The importance of data visibility: interview with Sam Clive, Head of Product Strategy and Solution Engineering at Rosslyn
If you want to change how you monitor supply chain performance, you need first to be able to see it.
For every organization, there’s a supply chain that is critical to the business’s success. To make your business more secure, it’s in your interest to monitor supply chain performance, and not just with an eye on a single area that might be underperforming, but on the whole of the supply in your chain. To get those insights, you need visibility, and to get that visibility you need data.
To give us some first-hand insight into these issues, we talked to Sam Clive, Head of Product Strategy and Solution Engineering at Rosslyn, long-standing spend and procurement analytics experts. Sam speaks daily with the key people on the front line about their projects, what they are trying to achieve in procurement and the problems and risks they are facing, which usually, in his experience, come down to lack of visibility.
Why are firms struggling with visibility right now?
“We work in a globalized world. Your supply chain is no longer the people around the corner, or businesses in your country — you're relying on businesses from across the world. So, when crises like the global pandemic happen, there's no two ways about it, you are going to be affected.”
What are the challenges you are hearing from your customers?
“Procurement teams tell us that they are leaned upon as a single source of truth, for data and information from across different business units. But they struggle to access that critical information in a consolidated way -- so visibility and accessibility are still the biggest challenges.”
Is that where technology comes in?
“One of our customers is in the passenger transportation industry. When Covid-19 struck, it could have devastated their business, but they wanted to ensure the SMEs they were working with were still going to be there after the pandemic. They adjusted payment terms to be as favorable as possible for SMEs and did the opposite with some of their biggest suppliers. Visibility enabled them to understand who might get into the most trouble, and who might be a candidate for offsetting the risk – and it worked.”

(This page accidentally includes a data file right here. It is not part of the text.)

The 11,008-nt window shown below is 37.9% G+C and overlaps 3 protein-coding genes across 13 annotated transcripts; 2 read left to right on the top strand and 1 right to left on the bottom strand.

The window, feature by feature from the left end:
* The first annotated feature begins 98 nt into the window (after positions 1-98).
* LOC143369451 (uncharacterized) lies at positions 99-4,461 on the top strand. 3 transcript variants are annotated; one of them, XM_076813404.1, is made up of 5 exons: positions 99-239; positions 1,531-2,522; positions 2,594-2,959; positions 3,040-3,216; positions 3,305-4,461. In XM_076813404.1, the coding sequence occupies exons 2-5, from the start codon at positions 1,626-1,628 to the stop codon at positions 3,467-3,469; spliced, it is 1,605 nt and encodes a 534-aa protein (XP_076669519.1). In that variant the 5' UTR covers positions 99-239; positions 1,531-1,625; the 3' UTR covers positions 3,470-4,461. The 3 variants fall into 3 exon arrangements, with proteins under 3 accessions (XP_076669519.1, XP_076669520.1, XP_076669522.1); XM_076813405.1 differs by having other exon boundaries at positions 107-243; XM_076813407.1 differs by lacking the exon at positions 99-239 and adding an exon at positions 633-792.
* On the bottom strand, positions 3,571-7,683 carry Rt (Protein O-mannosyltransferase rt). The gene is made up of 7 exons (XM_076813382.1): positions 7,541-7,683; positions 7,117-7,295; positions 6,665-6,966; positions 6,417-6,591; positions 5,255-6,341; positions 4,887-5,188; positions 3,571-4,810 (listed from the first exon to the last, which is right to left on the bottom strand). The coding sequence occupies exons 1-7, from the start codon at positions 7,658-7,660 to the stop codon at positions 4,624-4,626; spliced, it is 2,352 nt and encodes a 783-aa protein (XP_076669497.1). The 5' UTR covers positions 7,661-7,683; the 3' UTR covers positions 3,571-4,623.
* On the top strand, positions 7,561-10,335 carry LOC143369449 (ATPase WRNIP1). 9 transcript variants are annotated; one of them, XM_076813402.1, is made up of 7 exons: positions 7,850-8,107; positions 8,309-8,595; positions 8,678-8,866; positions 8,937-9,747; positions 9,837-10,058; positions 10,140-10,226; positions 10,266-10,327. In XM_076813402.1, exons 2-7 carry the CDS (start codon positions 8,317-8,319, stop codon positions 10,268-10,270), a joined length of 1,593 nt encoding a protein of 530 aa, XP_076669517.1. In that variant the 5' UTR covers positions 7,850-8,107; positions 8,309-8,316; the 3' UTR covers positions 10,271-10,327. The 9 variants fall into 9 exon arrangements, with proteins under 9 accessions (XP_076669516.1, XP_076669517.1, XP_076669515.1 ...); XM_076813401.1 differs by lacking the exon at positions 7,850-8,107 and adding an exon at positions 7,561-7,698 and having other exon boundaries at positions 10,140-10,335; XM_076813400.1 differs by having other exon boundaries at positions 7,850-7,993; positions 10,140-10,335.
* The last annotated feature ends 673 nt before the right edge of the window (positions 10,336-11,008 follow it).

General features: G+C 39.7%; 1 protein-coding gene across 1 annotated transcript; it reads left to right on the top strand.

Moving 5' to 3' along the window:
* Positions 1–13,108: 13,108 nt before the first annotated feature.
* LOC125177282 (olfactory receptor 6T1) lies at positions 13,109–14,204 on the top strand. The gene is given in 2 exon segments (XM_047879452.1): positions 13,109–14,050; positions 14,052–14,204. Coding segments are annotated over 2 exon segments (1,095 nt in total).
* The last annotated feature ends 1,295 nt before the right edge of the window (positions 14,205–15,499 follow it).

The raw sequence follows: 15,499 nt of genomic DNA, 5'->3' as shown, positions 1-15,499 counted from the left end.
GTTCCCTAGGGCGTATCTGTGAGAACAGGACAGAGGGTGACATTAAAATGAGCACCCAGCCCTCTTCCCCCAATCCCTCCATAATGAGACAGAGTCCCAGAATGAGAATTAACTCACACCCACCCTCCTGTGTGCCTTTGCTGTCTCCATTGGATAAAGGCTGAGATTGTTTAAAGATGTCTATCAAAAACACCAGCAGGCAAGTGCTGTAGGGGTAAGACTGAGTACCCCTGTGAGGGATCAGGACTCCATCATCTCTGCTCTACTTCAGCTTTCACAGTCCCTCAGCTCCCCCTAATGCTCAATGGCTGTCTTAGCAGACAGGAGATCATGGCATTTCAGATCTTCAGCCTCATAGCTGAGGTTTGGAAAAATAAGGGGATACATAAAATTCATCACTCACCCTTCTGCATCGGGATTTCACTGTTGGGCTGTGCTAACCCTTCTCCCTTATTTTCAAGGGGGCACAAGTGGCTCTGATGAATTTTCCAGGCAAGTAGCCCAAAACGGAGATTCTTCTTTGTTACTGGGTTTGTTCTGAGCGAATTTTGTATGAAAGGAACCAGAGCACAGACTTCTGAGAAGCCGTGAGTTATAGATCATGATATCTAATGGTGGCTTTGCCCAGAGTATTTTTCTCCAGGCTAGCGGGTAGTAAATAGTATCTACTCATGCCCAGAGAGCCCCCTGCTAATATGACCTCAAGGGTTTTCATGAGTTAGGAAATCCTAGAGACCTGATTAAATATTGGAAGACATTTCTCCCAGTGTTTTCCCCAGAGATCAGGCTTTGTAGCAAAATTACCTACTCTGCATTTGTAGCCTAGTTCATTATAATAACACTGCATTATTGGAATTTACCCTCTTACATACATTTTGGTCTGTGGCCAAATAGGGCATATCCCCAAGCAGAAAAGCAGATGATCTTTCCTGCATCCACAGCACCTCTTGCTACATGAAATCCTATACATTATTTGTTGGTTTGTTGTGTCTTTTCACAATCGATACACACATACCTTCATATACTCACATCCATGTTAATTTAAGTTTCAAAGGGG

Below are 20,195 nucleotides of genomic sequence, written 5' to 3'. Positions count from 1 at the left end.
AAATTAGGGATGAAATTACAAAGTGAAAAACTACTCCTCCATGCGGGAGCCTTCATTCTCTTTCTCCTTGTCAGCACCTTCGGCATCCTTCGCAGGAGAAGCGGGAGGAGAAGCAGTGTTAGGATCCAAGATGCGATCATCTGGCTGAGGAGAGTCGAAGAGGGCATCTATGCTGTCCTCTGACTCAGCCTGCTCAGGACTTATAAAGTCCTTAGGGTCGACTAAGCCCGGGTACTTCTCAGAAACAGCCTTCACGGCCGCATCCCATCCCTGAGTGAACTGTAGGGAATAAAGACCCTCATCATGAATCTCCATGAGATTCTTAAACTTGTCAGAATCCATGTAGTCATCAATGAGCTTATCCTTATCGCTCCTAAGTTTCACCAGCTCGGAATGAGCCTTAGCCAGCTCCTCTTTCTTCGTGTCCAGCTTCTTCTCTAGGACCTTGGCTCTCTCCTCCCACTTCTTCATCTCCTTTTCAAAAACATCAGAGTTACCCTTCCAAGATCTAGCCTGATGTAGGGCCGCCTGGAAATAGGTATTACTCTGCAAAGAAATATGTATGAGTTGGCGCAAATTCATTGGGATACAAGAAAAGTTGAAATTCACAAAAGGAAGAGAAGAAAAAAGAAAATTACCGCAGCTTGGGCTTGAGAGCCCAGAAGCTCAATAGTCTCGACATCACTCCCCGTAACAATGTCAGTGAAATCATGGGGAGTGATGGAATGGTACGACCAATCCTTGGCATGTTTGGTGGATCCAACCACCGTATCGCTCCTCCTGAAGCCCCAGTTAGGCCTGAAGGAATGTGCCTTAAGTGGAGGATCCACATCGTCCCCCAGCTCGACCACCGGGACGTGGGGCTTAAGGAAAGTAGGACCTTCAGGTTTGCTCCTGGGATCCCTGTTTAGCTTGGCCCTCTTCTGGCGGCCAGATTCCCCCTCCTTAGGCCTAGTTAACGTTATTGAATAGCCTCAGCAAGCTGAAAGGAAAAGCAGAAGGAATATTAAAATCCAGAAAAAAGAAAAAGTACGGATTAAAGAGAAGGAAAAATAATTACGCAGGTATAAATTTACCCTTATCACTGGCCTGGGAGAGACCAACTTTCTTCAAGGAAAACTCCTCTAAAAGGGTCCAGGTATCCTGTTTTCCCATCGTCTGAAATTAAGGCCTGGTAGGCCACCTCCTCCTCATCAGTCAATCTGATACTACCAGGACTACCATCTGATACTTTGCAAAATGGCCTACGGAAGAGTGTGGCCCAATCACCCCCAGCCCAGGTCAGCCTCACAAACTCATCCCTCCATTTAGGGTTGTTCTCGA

What kind of visibility does the CPO need right now?
“Procurement is becoming a melting pot of data and information coming from many sources, internal and external. It’s the CPO’s job to make sure it doesn't become overwhelming for the end users. That means giving them the right tools to make sense of it, so they can react quickly when they need to, like our transportation client. Data is here to stay, and we need better ways to utilize it.”
So, what consideration should the CPO be giving to technology?
“It must be easy to use. A lot of business software is cumbersome and frustrating. You want a platform that provides a view for all user types across the procurement team.”
… and what challenges can the CPO expect to encounter?
“One of the biggest challenges we come across is that businesses just don't know what's happening in other parts of the business or in other locations. Once you begin to bring all of that together you start to get the insights you need. Whether that’s into payment terms, on-time payments, low-value invoicing amounts, invoice rationalization to reduce the amount of invoices, how much of your spend is outside of contract or PO. All of these are opportunities you can use to really understand and improve your supply chain.
“It's a continuous problem, and it needs continuous innovation. For every half a dozen projects you work on this year, a new crisis or a new piece of regulation will mean you’ve got half a dozen more to work on next year. But having visibility through technology, created by industry experts, will make it much less of a challenge.”
This interview was originally published in Spend Matters.